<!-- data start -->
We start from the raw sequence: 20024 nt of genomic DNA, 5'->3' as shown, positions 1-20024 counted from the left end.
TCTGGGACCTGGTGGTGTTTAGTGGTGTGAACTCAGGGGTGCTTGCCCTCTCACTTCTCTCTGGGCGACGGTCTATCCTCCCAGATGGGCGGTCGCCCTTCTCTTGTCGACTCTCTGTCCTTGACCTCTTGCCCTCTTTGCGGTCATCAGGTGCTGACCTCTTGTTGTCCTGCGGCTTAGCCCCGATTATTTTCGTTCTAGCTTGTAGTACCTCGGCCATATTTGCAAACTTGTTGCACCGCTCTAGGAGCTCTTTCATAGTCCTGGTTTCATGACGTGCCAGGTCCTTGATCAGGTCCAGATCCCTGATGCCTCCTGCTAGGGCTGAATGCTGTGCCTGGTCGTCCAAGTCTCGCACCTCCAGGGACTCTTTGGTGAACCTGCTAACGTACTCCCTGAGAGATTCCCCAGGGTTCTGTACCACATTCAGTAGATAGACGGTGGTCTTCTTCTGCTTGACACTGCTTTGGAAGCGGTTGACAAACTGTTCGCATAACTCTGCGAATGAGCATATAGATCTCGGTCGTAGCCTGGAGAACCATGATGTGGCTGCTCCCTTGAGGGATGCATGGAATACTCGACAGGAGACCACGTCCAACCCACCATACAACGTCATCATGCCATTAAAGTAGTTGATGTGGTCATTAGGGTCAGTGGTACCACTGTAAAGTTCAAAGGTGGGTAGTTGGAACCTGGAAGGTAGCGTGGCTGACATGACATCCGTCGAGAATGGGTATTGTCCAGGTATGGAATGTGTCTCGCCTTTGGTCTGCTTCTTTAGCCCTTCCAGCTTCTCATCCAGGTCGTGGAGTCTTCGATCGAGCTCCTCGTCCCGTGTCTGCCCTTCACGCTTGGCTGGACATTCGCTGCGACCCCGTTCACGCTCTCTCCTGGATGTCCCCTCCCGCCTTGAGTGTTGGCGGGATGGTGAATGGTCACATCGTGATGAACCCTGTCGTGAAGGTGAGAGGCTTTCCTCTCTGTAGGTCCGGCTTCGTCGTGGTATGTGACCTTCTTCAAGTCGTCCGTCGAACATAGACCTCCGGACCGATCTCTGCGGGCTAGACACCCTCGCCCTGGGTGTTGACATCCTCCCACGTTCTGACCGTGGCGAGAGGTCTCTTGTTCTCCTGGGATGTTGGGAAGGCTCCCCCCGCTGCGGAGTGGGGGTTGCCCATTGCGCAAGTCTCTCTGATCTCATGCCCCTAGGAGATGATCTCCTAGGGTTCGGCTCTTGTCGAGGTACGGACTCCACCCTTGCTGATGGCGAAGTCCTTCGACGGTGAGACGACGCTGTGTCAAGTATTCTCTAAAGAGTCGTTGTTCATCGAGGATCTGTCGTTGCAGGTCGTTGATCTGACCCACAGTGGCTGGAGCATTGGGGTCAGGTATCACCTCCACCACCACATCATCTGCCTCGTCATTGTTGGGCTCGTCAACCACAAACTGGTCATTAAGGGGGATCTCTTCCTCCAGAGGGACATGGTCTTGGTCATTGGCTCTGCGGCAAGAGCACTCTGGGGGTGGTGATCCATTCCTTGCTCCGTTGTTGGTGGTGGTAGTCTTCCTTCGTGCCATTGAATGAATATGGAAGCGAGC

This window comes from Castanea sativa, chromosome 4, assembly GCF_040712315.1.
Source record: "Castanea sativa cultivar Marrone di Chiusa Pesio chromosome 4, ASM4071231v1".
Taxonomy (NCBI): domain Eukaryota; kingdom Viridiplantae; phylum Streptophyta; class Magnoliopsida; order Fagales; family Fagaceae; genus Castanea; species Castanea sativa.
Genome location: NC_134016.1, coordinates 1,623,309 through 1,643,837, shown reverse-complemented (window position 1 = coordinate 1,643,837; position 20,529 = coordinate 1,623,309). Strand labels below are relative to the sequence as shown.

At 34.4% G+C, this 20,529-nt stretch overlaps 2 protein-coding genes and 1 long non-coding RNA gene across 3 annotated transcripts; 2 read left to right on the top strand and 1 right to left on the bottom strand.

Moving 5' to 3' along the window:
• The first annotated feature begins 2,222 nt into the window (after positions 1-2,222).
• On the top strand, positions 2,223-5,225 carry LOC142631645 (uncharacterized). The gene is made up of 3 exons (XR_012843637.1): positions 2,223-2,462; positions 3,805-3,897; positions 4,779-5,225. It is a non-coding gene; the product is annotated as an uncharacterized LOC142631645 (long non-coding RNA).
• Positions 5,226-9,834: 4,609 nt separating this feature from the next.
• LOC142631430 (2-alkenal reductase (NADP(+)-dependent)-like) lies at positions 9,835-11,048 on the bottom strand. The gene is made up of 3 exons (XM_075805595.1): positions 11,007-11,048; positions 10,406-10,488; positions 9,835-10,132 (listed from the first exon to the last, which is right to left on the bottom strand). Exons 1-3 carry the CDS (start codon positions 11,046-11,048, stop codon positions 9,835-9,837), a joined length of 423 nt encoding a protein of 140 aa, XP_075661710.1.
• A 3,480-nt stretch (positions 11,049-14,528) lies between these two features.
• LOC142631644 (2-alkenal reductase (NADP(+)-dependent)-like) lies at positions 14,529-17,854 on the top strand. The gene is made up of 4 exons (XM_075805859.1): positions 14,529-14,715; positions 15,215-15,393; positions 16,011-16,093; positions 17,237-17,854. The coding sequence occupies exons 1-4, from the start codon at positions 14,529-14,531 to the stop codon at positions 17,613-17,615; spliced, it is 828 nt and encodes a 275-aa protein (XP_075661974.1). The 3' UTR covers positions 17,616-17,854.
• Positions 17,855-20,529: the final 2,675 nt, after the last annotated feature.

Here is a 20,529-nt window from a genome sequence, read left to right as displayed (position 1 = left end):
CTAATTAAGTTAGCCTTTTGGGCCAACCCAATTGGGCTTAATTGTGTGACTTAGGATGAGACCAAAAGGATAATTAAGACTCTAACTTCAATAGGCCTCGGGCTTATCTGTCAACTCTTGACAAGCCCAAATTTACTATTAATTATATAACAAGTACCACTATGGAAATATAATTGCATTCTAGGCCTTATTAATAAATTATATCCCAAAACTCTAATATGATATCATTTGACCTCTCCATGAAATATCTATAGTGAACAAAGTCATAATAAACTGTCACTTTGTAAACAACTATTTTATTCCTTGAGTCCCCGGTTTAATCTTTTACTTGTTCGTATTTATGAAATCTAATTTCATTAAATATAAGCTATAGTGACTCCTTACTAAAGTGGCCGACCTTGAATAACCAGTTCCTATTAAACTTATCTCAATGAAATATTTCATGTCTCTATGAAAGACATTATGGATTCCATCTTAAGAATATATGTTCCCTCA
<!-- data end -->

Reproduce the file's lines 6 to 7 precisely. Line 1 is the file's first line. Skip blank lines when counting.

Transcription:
Genome location: NC_134016.1, coordinates 1,623,309 through 1,643,837, shown reverse-complemented (window position 1 = coordinate 1,643,837; position 20,529 = coordinate 1,623,309). Strand labels below are relative to the sequence as shown.

At 34.4% G+C, this 20,529-nt stretch overlaps 2 protein-coding genes and 1 long non-coding RNA gene across 3 annotated transcripts; 2 read left to right on the top strand and 1 right to left on the bottom strand.